|Residents||20,182 (Dec. 31, 2019)|
|Population density||505 inhabitants / km²|
|Popular name||Gallipolini, Gallipolitani|
|Patron saint||San Sebastiano, Sant'Agata (January 20th)|
Gallipoli is a southern Italian port city.
Gallipoli consists of the old town (centro storico) and the village (Italian: Borgo), the new town. The old town lies on a rocky island and is connected to the new town on the mainland by a bridge.
The city was founded as Kallipolis by Greek colonists . The Greek name means “beautiful city”. 265 BC It allied itself with the neighboring Greek colony Taras (Tarento) against the Romans . However, the resistance was broken. The conquerors declared the city a Roman municipality and stationed a garrison. The Romans called the city "Gallipoli". In the 5th century AD, the Vandals sacked the city.
In the Middle Ages , the city was first Norman , later Staufer , before it fell to the House of Anjou in 1266 under Charles I , under which the Castello was built and rebuilt several times. The advancing Venetians were victorious in 1484 against strong resistance, but did not destroy the city.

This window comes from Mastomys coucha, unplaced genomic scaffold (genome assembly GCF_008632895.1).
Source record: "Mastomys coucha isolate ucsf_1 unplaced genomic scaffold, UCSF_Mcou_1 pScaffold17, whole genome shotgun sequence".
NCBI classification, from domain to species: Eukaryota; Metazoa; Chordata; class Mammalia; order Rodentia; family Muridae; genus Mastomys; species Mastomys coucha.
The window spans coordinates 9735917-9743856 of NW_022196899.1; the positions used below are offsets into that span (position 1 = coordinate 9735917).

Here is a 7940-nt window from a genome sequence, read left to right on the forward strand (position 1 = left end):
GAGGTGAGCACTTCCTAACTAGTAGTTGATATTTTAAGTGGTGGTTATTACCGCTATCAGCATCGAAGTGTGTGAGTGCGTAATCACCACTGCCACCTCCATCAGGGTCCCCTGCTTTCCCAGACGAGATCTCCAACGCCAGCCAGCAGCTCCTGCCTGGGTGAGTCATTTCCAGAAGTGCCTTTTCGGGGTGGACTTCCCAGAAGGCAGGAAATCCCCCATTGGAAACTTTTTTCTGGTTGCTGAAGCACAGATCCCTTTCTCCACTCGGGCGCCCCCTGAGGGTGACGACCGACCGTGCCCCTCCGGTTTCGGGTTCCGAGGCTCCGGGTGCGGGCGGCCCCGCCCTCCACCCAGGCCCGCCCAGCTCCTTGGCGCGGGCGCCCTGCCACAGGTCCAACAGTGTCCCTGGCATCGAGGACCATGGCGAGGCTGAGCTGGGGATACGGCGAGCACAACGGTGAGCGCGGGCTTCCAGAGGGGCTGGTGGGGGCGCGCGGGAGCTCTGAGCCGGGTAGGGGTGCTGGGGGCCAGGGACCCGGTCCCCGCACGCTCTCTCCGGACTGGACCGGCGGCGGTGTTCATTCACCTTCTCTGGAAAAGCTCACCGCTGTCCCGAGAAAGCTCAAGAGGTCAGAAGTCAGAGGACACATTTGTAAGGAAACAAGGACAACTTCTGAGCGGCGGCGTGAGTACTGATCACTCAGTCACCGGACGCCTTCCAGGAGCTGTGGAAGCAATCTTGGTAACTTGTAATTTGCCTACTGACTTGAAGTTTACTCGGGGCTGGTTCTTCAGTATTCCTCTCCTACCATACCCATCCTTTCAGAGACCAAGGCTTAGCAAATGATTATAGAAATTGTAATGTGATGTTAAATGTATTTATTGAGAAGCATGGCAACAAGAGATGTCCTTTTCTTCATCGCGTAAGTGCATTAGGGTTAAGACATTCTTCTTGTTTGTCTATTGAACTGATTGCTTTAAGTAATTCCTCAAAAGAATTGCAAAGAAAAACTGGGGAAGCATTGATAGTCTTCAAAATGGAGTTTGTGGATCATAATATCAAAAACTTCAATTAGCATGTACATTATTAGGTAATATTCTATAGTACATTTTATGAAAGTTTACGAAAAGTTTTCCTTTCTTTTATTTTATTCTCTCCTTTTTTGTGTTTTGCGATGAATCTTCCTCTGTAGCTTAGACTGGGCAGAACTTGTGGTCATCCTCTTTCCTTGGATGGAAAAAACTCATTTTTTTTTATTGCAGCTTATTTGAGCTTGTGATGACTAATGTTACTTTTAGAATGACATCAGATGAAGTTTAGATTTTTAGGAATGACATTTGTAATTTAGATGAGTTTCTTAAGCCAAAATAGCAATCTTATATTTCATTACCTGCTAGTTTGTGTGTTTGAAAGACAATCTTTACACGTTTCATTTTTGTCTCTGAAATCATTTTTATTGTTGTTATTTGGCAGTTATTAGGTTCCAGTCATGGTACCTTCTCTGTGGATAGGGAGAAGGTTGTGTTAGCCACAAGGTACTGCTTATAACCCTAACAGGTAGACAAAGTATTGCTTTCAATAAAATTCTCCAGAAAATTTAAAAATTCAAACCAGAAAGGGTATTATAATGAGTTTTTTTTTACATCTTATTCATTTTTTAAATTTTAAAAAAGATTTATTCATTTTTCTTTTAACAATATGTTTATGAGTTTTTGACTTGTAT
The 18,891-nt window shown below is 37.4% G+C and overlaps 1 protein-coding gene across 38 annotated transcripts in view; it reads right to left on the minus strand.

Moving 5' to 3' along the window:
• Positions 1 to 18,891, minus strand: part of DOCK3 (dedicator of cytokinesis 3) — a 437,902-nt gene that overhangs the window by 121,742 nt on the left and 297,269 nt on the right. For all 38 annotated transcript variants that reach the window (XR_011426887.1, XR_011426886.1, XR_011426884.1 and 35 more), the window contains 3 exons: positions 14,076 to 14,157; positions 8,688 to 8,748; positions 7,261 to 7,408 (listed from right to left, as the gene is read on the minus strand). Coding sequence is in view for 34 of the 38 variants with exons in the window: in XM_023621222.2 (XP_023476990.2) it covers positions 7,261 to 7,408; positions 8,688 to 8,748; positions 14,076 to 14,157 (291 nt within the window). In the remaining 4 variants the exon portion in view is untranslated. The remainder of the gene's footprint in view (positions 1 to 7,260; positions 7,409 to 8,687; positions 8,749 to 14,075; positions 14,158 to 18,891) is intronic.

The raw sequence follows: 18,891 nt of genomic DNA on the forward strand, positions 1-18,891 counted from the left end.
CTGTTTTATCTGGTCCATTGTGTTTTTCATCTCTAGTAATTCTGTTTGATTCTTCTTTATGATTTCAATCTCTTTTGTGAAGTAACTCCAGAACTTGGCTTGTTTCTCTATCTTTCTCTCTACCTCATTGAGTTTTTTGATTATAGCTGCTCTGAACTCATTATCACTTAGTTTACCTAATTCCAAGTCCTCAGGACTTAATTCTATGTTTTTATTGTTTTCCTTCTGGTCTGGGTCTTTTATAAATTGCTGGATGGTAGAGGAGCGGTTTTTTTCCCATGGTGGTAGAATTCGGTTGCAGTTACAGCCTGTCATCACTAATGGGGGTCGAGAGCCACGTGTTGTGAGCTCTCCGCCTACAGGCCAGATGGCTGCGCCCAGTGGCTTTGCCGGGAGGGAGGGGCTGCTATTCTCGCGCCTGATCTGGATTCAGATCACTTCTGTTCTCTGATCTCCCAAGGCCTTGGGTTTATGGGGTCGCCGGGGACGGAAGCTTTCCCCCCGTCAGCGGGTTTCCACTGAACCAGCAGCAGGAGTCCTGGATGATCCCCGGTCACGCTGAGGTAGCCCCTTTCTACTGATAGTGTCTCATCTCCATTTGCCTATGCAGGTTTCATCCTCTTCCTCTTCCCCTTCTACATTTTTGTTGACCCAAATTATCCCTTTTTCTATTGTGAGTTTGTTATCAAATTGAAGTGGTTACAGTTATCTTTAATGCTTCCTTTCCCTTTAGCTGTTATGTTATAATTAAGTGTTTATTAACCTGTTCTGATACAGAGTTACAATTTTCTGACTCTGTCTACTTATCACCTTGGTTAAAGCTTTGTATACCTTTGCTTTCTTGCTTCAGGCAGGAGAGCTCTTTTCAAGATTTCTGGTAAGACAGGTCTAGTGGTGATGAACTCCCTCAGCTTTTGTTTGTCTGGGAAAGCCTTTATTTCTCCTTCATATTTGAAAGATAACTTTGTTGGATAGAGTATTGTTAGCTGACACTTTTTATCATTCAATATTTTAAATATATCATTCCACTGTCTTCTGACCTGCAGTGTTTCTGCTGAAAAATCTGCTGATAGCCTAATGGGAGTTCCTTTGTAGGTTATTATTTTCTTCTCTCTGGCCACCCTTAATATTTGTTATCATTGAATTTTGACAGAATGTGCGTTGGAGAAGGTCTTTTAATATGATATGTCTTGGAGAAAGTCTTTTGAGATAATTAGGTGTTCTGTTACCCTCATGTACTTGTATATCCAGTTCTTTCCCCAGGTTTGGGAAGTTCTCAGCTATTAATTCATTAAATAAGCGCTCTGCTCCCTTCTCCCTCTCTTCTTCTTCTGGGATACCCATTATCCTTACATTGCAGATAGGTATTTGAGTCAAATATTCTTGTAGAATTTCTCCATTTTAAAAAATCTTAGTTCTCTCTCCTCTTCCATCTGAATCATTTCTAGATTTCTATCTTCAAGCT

The French-friendly Gallipoli fought against the English fleet in 1809.
Gallipoli was a bishopric until 1986 and has a museum.
In addition, there are three other stops in the city :
- Gallipoli Baia Verde (Casarano – Gallipoli railway)
- Gallipoli Via Salento (Casarano – Gallipoli railway)
- Gallipoli Via Agrigento (Lecce – Gallipoli line)
The former Gallipoli Porto stop and the port connection are no longer served.
- Cathedral of Sant'Agata (1629–1696)
- Fort (13th - 17th centuries)
Gallipoli maintains the following cities partnerships :
sons and daughters of the town
- Gian Domenico Catalano (approx. 1550 / 60–1628), painter
- Giovanni Andrea Coppola (1597–1659), Baroque painter
- Giuseppe Tricarico (1623–1697), Baroque composer
- Rocco Buttiglione (* 1948), politician
- Salvatore Farina (* 1957), General